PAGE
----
Three takeaways from last week’s BOT meeting

Richard+Cate%2C+vice+president+for+finance+and+UVM+treasurer%2C+walks+to+his+seat+during+the+board+of+trustees+meeting%2C+Jan.+31.+Cate+became+vice+president+for+finance+and+treasurer+in+2013.%0A
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Three takeaways from last week’s BOT meeting

Richard Cate, vice president for finance and UVM treasurer, walks to his seat during the board of trustees meeting, Jan. 31. Cate became vice president for finance and treasurer in 2013.

Richard Cate, vice president for finance and UVM treasurer, walks to his seat during the board of trustees meeting, Jan. 31. Cate became vice president for finance and treasurer in 2013.

Mac Mansfield-Parisi/Vermont Cynic

Richard Cate, vice president for finance and UVM treasurer, walks to his seat during the board of trustees meeting, Jan. 31. Cate became vice president for finance and treasurer in 2013.

Mac Mansfield-Parisi/Vermont Cynic

Mac Mansfield-Parisi/Vermont Cynic

Richard Cate, vice president for finance and UVM treasurer, walks to his seat during the board of trustees meeting, Jan. 31. Cate became vice president for finance and treasurer in 2013.

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Here are three takeaways from the board of trustees’ Budget, Finance and Investment Committee meeting Jan. 31.

1. A motion to freeze next academic year’s tuition rate was discussed by the committee. UVM President Suresh Garimella unveiled a plan to freeze tuition last November.

Both tuition and the comprehensive fees will not increase next year, but the cost of room and board will increase due to “contractual obligations,’’ said Richard Cate, vice president for finance and University treasurer.

New revenue will be found by identifying and expanding programs that can increase opportunities for students and expanding online classes, Cate said.

The only other fee that will increase is the one associated with the construction of the new Multipurpose Center on UVM’s Athletic campus, he said.

Freezing tuition next year will lead to more opportunities for students, Garimella said.

“Engagement and learning and discovery are not independent things,” he said. “If we’re doing great research, it’s helping us help the state and our communities. It’s a virtuous cycle.”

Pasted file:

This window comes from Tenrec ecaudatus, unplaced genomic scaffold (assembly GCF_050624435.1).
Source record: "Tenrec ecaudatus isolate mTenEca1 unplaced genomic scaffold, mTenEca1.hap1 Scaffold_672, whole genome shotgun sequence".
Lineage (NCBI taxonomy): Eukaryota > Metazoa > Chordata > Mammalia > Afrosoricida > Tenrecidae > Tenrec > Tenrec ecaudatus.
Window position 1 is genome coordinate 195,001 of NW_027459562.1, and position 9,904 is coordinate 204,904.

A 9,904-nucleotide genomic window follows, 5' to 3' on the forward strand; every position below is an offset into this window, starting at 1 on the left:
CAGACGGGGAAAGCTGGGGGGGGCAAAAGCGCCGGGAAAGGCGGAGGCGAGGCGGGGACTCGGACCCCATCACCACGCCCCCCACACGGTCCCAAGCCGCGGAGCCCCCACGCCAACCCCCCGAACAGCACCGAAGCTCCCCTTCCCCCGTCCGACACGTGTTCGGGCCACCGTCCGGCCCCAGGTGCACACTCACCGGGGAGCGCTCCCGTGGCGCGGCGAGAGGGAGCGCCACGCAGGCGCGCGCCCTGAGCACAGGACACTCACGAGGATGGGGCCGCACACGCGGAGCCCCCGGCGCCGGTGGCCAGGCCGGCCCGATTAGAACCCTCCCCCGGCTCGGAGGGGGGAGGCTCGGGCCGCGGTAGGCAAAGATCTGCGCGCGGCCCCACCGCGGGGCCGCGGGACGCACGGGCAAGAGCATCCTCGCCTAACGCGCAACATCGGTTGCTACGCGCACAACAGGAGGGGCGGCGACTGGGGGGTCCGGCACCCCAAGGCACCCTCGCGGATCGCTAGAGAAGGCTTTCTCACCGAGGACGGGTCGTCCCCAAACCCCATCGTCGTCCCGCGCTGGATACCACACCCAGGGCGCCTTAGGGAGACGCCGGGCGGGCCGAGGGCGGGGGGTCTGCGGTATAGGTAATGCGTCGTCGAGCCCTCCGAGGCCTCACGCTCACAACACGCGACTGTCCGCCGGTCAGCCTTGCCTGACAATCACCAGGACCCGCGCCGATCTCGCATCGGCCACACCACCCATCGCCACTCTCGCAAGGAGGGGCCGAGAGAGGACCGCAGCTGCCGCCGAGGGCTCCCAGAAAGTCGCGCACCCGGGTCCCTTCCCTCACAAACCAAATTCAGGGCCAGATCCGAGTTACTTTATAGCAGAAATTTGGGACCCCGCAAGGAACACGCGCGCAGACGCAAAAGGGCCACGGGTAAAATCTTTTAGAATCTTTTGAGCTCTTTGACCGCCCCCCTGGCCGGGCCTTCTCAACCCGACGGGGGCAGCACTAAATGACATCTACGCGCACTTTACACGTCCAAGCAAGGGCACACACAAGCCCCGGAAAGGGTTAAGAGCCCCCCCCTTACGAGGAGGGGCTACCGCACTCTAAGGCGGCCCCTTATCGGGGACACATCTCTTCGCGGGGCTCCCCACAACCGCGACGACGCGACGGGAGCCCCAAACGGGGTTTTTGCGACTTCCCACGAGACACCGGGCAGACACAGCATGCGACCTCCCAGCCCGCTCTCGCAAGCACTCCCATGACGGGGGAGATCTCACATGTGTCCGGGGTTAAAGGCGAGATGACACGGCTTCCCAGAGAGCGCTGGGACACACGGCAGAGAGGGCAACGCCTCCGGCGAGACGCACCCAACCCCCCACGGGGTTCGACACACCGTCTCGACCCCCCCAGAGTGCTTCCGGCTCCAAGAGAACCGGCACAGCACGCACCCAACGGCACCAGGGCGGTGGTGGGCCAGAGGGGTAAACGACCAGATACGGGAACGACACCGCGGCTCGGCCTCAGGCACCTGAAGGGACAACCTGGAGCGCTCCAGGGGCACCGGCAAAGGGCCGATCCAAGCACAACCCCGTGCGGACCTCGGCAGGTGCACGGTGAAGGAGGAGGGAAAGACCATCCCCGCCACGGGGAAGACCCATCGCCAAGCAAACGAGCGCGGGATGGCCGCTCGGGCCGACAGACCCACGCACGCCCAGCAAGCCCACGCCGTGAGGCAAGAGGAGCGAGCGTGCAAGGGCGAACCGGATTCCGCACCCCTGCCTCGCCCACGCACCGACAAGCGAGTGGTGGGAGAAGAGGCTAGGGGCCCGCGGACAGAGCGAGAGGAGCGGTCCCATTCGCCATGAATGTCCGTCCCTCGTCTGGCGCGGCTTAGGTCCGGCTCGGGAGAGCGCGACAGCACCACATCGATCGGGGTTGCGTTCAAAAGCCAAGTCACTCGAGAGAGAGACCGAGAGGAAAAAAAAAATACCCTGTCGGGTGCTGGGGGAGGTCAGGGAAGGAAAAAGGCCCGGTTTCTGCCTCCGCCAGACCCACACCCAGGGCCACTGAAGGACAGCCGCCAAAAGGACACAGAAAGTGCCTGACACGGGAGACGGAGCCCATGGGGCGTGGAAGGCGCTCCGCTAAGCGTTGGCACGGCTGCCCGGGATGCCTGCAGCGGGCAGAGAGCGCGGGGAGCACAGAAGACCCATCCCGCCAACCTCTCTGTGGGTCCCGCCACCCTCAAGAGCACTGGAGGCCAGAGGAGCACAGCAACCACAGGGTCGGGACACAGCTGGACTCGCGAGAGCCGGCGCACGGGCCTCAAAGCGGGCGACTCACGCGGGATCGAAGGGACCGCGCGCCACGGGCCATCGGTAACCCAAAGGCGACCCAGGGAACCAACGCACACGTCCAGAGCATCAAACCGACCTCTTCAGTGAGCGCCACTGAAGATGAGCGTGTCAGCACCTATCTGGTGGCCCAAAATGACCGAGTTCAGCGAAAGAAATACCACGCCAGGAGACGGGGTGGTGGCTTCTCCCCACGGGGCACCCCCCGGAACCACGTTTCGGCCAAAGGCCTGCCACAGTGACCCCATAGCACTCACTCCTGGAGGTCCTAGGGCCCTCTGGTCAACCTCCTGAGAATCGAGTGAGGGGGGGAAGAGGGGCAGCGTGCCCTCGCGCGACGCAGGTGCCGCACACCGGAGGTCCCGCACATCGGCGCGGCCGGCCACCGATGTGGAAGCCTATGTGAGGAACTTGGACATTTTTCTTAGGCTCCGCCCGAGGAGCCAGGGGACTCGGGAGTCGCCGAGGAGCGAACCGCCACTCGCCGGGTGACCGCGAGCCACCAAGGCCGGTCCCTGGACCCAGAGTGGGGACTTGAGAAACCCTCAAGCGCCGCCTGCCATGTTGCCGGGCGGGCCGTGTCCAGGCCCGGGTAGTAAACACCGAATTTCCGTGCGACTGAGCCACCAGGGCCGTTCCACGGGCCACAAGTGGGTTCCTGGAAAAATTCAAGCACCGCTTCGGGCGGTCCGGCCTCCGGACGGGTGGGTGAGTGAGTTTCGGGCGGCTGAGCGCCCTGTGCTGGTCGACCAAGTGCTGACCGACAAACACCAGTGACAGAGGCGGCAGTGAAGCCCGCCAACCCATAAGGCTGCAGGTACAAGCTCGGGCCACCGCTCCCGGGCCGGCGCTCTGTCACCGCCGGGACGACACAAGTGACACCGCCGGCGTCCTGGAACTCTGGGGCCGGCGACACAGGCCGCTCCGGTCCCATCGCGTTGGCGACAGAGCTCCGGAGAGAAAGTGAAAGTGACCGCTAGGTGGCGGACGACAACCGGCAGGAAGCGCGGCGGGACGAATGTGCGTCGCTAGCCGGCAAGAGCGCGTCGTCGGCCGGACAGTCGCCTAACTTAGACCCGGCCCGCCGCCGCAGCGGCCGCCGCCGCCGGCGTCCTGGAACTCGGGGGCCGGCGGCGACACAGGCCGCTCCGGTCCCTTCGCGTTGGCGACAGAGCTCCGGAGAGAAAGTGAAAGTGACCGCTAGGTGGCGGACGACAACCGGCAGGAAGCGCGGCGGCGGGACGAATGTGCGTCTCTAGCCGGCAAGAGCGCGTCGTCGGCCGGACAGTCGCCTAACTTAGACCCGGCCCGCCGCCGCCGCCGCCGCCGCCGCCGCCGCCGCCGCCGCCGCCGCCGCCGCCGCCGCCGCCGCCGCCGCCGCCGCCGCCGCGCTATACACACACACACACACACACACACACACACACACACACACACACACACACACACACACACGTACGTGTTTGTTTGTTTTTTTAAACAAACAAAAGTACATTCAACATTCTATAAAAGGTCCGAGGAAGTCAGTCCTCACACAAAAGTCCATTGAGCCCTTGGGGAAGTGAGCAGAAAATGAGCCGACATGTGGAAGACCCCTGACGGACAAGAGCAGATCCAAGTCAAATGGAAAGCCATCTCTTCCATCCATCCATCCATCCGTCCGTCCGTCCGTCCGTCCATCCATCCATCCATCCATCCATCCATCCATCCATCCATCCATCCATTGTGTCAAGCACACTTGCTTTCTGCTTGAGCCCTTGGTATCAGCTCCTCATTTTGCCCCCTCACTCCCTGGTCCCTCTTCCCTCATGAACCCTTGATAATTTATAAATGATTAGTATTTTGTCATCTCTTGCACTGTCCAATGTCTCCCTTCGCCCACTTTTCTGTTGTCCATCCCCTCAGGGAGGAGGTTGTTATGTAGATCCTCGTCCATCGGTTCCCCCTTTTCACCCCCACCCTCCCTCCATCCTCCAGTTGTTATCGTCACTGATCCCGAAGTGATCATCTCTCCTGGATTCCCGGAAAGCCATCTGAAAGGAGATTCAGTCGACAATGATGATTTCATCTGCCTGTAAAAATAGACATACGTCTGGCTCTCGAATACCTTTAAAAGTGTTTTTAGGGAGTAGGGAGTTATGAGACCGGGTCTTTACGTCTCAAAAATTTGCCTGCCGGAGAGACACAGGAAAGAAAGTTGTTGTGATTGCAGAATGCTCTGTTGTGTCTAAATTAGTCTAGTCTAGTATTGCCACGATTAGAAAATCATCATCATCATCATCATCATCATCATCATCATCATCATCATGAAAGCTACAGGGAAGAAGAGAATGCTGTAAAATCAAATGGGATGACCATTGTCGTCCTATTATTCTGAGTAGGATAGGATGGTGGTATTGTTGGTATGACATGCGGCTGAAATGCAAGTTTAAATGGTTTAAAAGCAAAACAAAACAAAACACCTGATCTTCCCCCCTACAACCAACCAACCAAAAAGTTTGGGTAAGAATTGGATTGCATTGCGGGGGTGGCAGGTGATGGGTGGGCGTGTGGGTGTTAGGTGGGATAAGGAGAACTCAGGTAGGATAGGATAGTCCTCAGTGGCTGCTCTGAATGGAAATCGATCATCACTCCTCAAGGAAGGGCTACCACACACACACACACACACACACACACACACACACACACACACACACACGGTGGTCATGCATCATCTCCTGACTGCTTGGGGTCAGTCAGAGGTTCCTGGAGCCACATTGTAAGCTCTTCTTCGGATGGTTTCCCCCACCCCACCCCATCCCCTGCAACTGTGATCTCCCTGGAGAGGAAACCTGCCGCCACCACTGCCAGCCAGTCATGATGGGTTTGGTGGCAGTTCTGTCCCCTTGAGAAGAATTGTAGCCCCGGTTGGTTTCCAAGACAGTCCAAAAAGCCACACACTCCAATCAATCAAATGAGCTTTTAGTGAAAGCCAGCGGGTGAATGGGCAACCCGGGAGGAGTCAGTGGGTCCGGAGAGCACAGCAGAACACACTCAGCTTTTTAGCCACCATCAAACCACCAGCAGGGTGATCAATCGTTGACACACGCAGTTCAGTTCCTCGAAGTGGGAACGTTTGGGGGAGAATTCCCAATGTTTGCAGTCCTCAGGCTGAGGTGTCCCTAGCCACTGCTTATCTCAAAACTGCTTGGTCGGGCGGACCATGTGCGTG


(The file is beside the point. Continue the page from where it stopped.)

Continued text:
The board will set the tuition rate at its May 2020 meeting, according to UVM Spokesperson Enrique Corredera.

2. Funding for the construction of the Firestone Medical Research Building was approved. The committee allocated $49 million for the new building.

The Firestone Medical Research Building will be named after Steve Firestone, an anesthesiologist who donated to the Larner College of Medicine. Firestone’s gift is the fourth biggest donation in the history of the college, according to the UVM Foundation.

Despite the cost, the construction of the new building will not leave the University in any debt, Cate said.

“$6.2 million will come from philanthropy,” he said. “The rest will come from the dean’s reserves, University general fund reserves and reserves of the University Medical Associates.”

The new building will be connected to the Given and Stafford buildings, along with the Health Science Research facility, according to the capital project summary narrative.

Construction will start spring 2020 and be completed summer 2022, and renovations of Given will be completed summer 2025, according to the Larner College of Medicine.

3. A measure was also approved to renovate the UVM Recital Hall. The project will cost $4.3 million.

The Recital Hall will receive renovations including acoustic upgrades, stage and house lighting, a new green room and storage room and reupholstered seats, according to the department of music.

The budget of the project was originally $3.3 million but was increased to $4.3 million by the committee.

$247,000 will come from “additional gift funds,” and the remaining $757,000 will come from available University reserves, according to a resolution brought to the committee.

These projects will greatly enhance the University campus for everyone, Cate said.

“The new medical building will bring medical scientists into the 21st century,” he said. “As for the Recital Hall, it will become more accessible and it’ll be a much warmer and more comfortable space.”

Editor’s note: This article was updated at 2:33 p.m. Feb. 15 to state that the tuition rate will be set at the board’s May 2020 meeting.